Beyond vague recollections of its Communist past, few travellers know much about Albania. Its rippling mountains and pristine beaches, lands littered with historical Roman ruins and pretty Ottoman towns remain largely undiscovered. Most never see the alluring azure lakes or the picturesque valleys occupied by immensely hospitable locals, and instead bypass the country for its far more popular neighbours. Following decades of isolationist rule, this rugged land still doesn’t seem to fit into the grand continental jigsaw, with distinctly exotic notes emanating from its language, customs and cuisine. But it’s those idiosyncrasies that make it such an intriguing and rewarding corner of Europe begging to be explored.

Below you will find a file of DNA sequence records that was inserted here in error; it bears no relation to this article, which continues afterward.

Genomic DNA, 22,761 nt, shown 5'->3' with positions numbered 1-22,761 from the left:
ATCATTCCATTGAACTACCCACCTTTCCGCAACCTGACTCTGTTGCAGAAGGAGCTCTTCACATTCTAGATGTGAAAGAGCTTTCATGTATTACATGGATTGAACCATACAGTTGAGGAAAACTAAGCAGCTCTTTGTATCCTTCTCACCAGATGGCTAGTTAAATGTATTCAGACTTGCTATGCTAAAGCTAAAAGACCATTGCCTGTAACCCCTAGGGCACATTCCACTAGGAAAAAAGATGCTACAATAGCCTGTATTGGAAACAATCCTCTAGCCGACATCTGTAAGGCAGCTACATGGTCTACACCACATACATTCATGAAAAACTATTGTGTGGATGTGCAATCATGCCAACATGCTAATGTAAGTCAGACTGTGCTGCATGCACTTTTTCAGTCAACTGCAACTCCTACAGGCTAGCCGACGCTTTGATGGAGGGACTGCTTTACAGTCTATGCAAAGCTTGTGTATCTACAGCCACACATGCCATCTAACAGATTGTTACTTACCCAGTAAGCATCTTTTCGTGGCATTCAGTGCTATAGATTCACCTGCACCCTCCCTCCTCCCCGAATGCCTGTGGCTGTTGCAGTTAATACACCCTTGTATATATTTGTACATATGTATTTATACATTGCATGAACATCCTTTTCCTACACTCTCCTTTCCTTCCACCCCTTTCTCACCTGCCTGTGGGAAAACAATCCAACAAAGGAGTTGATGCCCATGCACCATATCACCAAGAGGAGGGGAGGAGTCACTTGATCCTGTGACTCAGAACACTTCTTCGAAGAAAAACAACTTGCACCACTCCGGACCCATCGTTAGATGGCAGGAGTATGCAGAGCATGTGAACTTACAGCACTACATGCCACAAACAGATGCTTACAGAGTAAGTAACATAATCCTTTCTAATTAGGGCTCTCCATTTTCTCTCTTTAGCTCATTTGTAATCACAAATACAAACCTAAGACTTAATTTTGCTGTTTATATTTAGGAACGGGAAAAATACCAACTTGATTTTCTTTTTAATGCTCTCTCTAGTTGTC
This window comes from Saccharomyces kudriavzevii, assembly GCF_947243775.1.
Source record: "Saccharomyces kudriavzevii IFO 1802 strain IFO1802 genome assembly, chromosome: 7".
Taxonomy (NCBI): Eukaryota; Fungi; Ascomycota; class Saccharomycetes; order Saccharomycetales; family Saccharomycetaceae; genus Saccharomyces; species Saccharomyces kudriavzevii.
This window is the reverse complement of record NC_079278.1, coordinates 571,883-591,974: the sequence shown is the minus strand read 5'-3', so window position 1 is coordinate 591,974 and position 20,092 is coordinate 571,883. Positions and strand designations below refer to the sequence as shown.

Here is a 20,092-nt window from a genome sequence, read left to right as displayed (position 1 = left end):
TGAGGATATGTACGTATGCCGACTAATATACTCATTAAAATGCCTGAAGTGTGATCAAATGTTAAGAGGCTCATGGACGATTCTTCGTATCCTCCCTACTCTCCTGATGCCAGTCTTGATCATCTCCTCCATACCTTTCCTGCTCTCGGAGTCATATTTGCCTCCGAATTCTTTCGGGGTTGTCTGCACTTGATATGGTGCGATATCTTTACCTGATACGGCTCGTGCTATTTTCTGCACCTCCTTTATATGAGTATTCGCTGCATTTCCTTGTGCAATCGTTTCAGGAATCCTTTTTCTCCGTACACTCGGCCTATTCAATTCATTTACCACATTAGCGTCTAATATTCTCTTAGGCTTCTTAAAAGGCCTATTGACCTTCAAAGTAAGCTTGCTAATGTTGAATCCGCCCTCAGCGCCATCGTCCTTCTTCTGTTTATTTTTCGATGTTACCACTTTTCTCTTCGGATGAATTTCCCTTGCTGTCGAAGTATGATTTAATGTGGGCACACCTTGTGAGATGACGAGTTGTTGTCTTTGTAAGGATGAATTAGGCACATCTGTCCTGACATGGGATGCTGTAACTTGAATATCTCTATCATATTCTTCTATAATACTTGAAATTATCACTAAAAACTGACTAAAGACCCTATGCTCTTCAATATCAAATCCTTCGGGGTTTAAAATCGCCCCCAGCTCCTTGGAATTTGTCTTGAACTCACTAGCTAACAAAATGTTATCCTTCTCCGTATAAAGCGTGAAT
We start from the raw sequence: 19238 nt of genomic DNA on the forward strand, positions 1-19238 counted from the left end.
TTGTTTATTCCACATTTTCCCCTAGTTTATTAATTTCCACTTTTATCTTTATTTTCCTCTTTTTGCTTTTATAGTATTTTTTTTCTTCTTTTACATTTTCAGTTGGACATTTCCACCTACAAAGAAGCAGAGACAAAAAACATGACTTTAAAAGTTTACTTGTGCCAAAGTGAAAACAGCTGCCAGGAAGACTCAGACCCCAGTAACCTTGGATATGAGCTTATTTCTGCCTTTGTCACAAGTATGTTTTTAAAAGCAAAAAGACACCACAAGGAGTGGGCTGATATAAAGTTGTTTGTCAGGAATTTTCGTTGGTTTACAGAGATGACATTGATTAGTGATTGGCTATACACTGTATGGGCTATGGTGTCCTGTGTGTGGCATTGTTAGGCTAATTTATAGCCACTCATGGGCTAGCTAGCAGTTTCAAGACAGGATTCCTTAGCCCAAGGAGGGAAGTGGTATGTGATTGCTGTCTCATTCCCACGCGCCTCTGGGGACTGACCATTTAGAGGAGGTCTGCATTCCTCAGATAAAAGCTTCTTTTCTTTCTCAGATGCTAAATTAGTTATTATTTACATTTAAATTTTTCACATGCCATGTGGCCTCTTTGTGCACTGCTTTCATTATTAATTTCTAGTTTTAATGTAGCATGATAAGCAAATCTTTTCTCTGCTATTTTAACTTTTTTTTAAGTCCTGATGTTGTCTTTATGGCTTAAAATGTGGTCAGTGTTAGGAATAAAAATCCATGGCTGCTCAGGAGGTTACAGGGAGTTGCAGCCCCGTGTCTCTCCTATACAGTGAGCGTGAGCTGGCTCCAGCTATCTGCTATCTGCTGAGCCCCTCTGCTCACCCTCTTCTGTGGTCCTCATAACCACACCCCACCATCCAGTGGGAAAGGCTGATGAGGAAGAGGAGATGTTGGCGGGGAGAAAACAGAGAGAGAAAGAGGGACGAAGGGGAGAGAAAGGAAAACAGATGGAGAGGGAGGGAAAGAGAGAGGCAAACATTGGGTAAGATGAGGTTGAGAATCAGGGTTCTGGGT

Most travellers make a beeline for the capital, Tirana, a buzzing city with a mishmash of garishly painted buildings, traditional restaurants and trendy bars. However, those seeking to take Albania’s true pulse should head to the mountainous hinterlands, particularly sleepy hillside towns of Berat and Gjirokastra – both essentially open-air museums of life in Ottoman times. Keen hikers will want to explore the valley of Valbona, where karst limestone mountains harbour astonishing biodiversity, and as the snowcapped peaks of the interior drop down to the ocean, the immaculate beaches along the Ionian coastline are among the Mediterranean’s least developed sands.
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